- Autopilot CLI: Create, edit, export, import and delete Assistants directly from your development environment. Test Assistant behavior directly in the command line and bulk upload new Field Values. Import Dialogflow agents into Autopilot.
- Task Editor: Create and program tasks in the console with built-in templates for Autopilot Actions.
- <Connect><Autopilot>: Directly route live calls to an Assistant using the <Connect><Autopilot> TwiML verb.
- Field validation for Collect Actions: Validate fields collected by your Assistant during the conversation using webhooks.
We’ve been focusing a lot on the Autopilot developer experience since we launched at SIGNAL in October 2018. Since creating great conversational experiences requires continuous iteration and experimentation, we’ve been working on making it easier for developers to design and program Autopilot Assistants. That’s why we’re thrilled to announce four new features to help you build faster with Autopilot!
The Autopilot CLI allows you to create, update, delete, export and import Autopilot Assistants from the command line, making it possible to deeply integrate Autopilot into your development workflows. Assistants are available as JSON files containing all the attributes that define your Assistants behavior — Tasks, Samples, Field Types, Fields etc. You can directly edit JSON files to modify the behavior of the Assistant and use the CLI to push the new behavior to your application, and collaborate on developing Assistant behavior by sharing files. You can also test the behavior of your Assistant directly in the CLI, and bulk upload new Field Values. You can also import Dialogflow agents into Autopilot. All you need to do is upload the ZIP file generated by Dialogflow when you export an agent.
The Task Editor is a new interface in the console for programming tasks using JSON. It comes with built-in templates for each Autopilot Action to make programming a new task faster. You can also easily switch to training the task with new samples using the button in the top right corner. The Task Editor replaces the Task Builder.
Start using the Task Editor in the console today.
While the Handoff Action made it possible to transfer a live call from an Assistant to a human agent, there wasn’t an easy way to do the reverse. <Connect><Autopilot> makes that possible. It’s a new TwiML verb to directly route a live call to an Assistant. As shown in the code snippet above, all you need to do is serve TwiML that includes this verb and the unique SID of the Assistant for it to take over the call. This unlocks a number of use cases for Autopilot, like transferring a call from a human agent to run a post-call satisfaction survey.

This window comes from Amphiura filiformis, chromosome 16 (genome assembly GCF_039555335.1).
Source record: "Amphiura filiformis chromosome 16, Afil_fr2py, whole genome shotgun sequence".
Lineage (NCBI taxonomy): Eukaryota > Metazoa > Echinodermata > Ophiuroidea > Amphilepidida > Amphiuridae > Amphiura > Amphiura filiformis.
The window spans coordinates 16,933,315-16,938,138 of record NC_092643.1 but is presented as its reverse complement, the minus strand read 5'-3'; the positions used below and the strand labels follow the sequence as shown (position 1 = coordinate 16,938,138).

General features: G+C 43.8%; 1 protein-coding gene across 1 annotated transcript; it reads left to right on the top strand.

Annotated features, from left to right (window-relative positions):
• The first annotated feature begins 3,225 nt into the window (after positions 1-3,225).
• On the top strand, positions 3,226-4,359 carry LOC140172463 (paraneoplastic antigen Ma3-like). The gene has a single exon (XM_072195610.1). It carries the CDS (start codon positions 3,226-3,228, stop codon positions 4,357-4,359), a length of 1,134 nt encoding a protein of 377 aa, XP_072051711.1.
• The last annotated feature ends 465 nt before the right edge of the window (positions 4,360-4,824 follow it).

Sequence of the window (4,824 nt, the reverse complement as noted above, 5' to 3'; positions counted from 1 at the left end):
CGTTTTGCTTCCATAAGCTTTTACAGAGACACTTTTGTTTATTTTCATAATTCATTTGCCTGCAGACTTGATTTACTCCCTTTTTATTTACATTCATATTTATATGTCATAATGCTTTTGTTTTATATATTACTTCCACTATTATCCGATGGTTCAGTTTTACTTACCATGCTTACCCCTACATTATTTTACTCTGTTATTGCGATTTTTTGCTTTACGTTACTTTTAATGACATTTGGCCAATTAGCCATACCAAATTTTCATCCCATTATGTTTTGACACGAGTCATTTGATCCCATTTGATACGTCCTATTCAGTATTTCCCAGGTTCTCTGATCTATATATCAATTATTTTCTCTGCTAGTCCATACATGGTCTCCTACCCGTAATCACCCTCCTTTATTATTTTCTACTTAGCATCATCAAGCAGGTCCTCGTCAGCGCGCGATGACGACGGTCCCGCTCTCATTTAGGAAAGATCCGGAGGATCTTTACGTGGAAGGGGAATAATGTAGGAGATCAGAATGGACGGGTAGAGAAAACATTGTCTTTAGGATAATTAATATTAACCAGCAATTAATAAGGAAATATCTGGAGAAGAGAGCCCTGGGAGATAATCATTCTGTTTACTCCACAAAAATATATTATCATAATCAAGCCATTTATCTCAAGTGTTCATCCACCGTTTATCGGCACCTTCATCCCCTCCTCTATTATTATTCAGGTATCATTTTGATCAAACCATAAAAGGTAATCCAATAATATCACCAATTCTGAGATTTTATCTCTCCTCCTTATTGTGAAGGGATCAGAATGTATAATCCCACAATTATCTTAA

Here's a demonstration of routing a live call to Autopilot using Node.js:
const VoiceResponse = require('twilio').twiml.VoiceResponse; const response = new VoiceResponse(); const connect = response.connect(); connect.autopilot('UAXXXXXXXXXXXXXXXXXXXXXXXXXXXXXXXX'); console.log(response.toString());
<?xml version="1.0" encoding="UTF-8"?> <Response> <Connect> <Autopilot>UAXXXXXXXXXXXXXXXXXXXXXXXXXXXXXXXX</Autopilot> </Connect> </Response>
Check out the docs to start using <Collect><Autopilot> today, and find code for other languages.
Field validation for Collect Actions
Data collection is one of the most common tasks an Assistant performs. Whether that’s providing a fully automated experience, such as booking an appointment or changing a flight, or automating data collection before handing off to a human agent, such as with selling homeowners insurance, the bulk of an Assistant’s behavior involves some form of data collection. Autopilot’s Collect Action simplifies building this behavior with a programming model very similar to how web forms are built. And just like web forms, conversational data collection flows need to make sure the information provided by the user is valid. When changing a flight for example, the Assistant must be able to verify the booking number provided by the passenger before proceeding.
Field validation for Collect Actions allows you to check the information collected by the Assistant against your business logic using a webhook. You can also use it to check if the user provided the right type of information, like a valid date. If the validation fails, you can program the Assistant to prompt the user to provide valid information.
Check out the docs to start using Field validation today.
We’re excited about continuing to improve the Autopilot developer experience, and can’t wait to see what you build with it!
Get started with Autopilot
- Sign up for a Twilio account
- Check out the Autopilot docs
- Looking for inspiration? Andrew Baker from our developer education team built this cool SMS-based adventure game using Autopilot.